So what is a darkly romantic curmudgeon? Isn’t romance the antithesis of curmudgeonliness? Well, yes and no. They are indeed yin and yang, opposites, but together they are pretty terrific. Let me explain.

People often say they “fall” in love, as if it’s not a natural state.  For curmudgeons, it’s not, but when we fall, we plummet.  Personally, I love reading stories where the hero or heroine stands atop a lofty perch built on arrogance or hubris, greatly increasing the distance of their forthcoming fall into the waiting arms of love.  The farther the fall, the greater the thrill in my tummy as I read.  I love to see the main character flailing about in mid-air, trying desperately (but failing) to grab hold of something familiar to check his or her fall.  It’s scary; it’s dark; it’s sarcastic; it’s grouchy; it’s curmudgeonly!  That character will fight tooth and nail denying love matters to them because they are deathly afraid no one will catch them before they strike the ground. Wise readers get that it’s all a front with a kind of smug omniscience, especially if they’ve been treated to the object of the affection’s point of view and know those arms are open and ready to receive…or will be if the object looks up.

So, favorite fictional romantic curmudgeons who demonstrate that reluctance or grouchiness I’m talking about?

  • Kate Daniels from Ilona Andrews’ urban fantasy series (who put up a hell of a fight against her eventual love interest)
  • Mr. Darcy (and probably Elizabeth Bennet too) from Pride and Prejudice (“Pride goeth before the fall”)
  • Heathcliff from Wuthering Heights (such evil that grew from love thwarted)
  • Mr. Rochester from Jane Eyre (Boss of the Year award recipient…NOT!)
  • Ebenezer Scrooge from A Christmas Carol (ok, so he found a different kind of love at the end but that’s still what it was)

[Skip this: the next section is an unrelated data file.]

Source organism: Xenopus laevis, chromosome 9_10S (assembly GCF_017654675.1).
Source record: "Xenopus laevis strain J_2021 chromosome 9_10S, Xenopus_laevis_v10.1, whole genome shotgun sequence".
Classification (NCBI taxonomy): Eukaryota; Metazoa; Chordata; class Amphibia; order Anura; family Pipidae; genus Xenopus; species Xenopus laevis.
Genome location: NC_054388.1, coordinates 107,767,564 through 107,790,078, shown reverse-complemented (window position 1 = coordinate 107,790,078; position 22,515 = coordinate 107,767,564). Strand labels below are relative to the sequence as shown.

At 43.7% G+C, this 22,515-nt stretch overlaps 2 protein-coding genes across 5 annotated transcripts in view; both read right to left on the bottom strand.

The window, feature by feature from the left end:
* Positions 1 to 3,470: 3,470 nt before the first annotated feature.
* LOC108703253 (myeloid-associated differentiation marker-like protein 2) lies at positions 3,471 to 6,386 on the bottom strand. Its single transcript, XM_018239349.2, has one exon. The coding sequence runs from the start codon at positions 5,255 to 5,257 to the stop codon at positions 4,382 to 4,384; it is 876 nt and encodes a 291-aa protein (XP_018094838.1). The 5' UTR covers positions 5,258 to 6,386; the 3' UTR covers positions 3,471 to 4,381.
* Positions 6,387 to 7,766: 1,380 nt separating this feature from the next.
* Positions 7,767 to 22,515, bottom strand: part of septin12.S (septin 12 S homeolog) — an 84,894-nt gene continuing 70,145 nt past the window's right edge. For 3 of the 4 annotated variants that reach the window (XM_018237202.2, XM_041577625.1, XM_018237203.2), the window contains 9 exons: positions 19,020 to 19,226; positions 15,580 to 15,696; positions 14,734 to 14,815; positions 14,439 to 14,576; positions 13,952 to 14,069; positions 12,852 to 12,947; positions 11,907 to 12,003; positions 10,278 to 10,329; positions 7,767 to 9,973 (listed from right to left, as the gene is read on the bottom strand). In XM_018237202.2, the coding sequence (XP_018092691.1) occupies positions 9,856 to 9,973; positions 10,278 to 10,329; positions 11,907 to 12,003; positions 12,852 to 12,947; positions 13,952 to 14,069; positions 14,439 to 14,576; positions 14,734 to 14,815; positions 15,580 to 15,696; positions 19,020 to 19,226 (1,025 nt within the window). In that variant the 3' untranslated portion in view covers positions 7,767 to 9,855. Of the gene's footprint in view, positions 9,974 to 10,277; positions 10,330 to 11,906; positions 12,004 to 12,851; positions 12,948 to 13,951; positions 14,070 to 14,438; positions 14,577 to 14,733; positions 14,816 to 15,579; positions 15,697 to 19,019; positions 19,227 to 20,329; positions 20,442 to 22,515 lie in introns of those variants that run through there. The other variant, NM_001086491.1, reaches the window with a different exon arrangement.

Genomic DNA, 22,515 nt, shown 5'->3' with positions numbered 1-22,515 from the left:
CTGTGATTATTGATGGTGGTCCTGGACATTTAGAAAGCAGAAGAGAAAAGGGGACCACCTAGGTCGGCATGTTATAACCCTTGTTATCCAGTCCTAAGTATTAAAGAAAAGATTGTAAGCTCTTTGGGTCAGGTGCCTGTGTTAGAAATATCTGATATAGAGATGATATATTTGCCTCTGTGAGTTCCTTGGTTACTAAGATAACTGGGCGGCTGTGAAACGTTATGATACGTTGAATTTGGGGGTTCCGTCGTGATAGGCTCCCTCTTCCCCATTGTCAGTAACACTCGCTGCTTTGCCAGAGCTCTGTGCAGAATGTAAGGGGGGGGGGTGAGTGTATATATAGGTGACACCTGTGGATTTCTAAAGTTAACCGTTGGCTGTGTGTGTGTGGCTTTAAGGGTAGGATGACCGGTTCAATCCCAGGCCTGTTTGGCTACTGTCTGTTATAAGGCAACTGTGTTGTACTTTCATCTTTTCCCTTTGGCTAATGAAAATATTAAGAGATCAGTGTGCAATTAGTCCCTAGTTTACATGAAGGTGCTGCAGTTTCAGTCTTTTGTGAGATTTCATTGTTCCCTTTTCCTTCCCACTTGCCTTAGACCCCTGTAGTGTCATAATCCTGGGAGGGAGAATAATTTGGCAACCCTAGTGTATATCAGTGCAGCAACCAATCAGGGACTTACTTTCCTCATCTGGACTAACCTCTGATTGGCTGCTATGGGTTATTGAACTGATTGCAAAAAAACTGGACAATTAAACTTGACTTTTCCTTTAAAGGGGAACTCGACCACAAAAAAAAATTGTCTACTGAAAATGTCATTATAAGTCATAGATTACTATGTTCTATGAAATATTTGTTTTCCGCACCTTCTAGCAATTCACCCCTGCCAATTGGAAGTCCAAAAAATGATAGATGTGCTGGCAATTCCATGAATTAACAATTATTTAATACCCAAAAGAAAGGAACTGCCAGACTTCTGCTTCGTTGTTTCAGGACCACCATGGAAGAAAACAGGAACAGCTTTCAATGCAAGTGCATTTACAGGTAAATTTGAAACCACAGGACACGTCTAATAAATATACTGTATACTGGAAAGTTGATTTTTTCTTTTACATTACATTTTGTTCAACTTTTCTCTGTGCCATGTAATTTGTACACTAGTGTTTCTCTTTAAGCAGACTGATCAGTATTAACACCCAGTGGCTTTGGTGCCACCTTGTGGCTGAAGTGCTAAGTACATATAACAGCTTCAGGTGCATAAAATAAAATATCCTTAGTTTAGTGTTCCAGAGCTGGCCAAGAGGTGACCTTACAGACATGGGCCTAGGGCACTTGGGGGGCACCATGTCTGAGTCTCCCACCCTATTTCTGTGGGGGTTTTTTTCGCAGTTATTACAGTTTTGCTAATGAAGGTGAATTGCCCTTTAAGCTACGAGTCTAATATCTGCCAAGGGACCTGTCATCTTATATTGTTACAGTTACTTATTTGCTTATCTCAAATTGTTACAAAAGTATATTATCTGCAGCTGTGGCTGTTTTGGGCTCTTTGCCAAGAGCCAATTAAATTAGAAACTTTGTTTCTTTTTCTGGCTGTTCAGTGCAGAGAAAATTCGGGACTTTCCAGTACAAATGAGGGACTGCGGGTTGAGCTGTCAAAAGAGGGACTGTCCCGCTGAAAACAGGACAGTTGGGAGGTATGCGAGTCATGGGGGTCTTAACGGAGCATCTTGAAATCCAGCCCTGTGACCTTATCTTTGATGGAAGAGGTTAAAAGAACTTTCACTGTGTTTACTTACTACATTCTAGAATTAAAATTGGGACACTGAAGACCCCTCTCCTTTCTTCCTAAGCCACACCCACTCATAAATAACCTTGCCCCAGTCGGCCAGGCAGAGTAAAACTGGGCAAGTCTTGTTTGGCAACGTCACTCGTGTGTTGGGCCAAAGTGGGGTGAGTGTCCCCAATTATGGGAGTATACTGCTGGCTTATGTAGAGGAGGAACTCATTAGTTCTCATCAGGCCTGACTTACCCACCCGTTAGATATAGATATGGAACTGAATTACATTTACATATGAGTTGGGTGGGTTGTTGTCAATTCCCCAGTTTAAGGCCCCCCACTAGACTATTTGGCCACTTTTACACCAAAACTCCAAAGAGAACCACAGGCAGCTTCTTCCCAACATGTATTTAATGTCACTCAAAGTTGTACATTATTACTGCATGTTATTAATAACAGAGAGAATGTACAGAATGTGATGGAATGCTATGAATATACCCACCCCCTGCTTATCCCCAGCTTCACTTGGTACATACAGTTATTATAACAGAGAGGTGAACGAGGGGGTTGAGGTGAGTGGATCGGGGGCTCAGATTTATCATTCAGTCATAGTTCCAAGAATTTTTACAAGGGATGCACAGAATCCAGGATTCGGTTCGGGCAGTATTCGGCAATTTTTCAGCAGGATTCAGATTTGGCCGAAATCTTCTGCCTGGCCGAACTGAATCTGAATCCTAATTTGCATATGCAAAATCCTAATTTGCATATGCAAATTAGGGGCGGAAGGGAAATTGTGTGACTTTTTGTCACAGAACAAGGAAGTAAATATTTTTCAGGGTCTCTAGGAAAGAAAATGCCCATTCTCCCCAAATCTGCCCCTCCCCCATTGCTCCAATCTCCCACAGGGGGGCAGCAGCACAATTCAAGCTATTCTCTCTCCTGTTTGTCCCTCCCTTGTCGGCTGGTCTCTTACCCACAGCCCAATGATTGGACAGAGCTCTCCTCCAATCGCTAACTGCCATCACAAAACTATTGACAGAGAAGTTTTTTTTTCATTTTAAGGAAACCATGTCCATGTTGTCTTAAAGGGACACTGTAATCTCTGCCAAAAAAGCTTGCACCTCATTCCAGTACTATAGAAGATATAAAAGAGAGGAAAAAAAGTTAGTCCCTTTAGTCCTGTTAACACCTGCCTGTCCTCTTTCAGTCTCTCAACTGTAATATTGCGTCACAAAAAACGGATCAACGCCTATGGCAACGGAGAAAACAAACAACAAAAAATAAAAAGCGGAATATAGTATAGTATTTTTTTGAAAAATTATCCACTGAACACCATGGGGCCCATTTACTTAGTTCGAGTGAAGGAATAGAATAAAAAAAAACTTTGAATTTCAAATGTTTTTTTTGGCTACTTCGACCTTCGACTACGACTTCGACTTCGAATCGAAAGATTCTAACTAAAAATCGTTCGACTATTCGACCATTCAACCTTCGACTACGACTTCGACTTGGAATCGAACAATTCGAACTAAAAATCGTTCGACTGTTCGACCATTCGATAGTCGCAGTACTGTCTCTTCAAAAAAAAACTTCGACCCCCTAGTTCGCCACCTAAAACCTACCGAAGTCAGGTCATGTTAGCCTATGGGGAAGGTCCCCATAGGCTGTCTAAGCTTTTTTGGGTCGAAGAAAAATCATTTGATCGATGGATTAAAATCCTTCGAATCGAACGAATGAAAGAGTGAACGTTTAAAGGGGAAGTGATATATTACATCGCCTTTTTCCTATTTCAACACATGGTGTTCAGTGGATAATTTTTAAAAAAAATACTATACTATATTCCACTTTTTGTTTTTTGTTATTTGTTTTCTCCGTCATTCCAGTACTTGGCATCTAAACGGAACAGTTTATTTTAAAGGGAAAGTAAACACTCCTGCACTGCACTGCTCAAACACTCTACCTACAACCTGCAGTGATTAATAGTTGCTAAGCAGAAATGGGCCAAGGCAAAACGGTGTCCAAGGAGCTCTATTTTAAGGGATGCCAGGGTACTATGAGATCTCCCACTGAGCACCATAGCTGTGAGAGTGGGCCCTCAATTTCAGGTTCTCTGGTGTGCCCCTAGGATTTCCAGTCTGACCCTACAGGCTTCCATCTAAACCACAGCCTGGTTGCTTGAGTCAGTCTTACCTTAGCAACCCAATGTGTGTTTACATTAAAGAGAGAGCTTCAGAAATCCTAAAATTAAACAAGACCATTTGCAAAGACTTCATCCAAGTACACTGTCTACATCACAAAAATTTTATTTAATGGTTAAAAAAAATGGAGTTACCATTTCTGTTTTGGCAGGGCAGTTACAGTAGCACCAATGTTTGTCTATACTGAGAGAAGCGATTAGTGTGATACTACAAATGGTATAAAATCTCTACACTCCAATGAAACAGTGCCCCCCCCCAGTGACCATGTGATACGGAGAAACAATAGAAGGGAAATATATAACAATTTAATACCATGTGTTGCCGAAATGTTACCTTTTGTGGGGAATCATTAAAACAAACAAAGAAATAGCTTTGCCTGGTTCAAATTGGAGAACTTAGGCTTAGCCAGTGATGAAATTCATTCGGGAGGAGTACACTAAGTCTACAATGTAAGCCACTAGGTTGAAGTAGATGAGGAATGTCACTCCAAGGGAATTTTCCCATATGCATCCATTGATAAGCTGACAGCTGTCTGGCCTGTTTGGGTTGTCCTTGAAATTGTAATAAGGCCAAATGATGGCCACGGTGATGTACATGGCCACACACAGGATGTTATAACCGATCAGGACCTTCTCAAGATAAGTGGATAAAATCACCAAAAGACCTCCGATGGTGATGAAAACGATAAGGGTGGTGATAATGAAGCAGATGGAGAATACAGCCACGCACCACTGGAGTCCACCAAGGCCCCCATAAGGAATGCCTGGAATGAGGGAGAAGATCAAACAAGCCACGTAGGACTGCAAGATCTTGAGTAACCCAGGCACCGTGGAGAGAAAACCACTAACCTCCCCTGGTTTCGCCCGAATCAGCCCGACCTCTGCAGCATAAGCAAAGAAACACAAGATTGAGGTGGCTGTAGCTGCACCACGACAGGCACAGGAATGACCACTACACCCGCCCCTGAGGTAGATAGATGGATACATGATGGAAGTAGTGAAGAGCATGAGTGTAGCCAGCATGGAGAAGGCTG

• Margaret (Sandra Bullock) in The Proposal (another meanie boss but you just knew she was all gooey inside didn’t ya?)
  • Elizabeth Perkin’s character Joan in the 80’s brat pack movie, “About Last Night” (Ok, I threw that in there because Elizabeth and I were born on the same day and I really did like her snarky character in that movie)
  • Mr. Stevens (Anthony Hopkins) in Remains of the Day (remember what he was caught reading? a ROMANCE!  I rest my case.)

But how does the “darkly” part fit in?

All my heroes have dark hair?  Well, that’s true, but that’s not what it means.  Darkly, within my writing context, means I may (usually) include elements of dark humor in my stories, mostly sarcasm or snark.  The bad guys get to be funny occasionally, maybe even crack a few jokes.  At least that is what I’m striving for.  Humor is always subjective, of course.  I enjoy a happy ending as much as anyone else though, so I don’t see myself ever having the main character wiped out by a bus on her way to her wedding.  That’s a different kind of dark that I don’t mess with.

The best news about declaring myself a lover of darkly romantic curmudgeons and claiming the title for myself?  I am now a certificate-bearing member of the International Society of Curmudgeons:

I’d love to tell you more about the ISOC, but I’m currently angry with them for having the most annoying website I’ve ever visited.  When I calm down, I’ll tell you all about it.  Suffice to say the ISOC agrees with my self-designated title of Master Curmudgeon.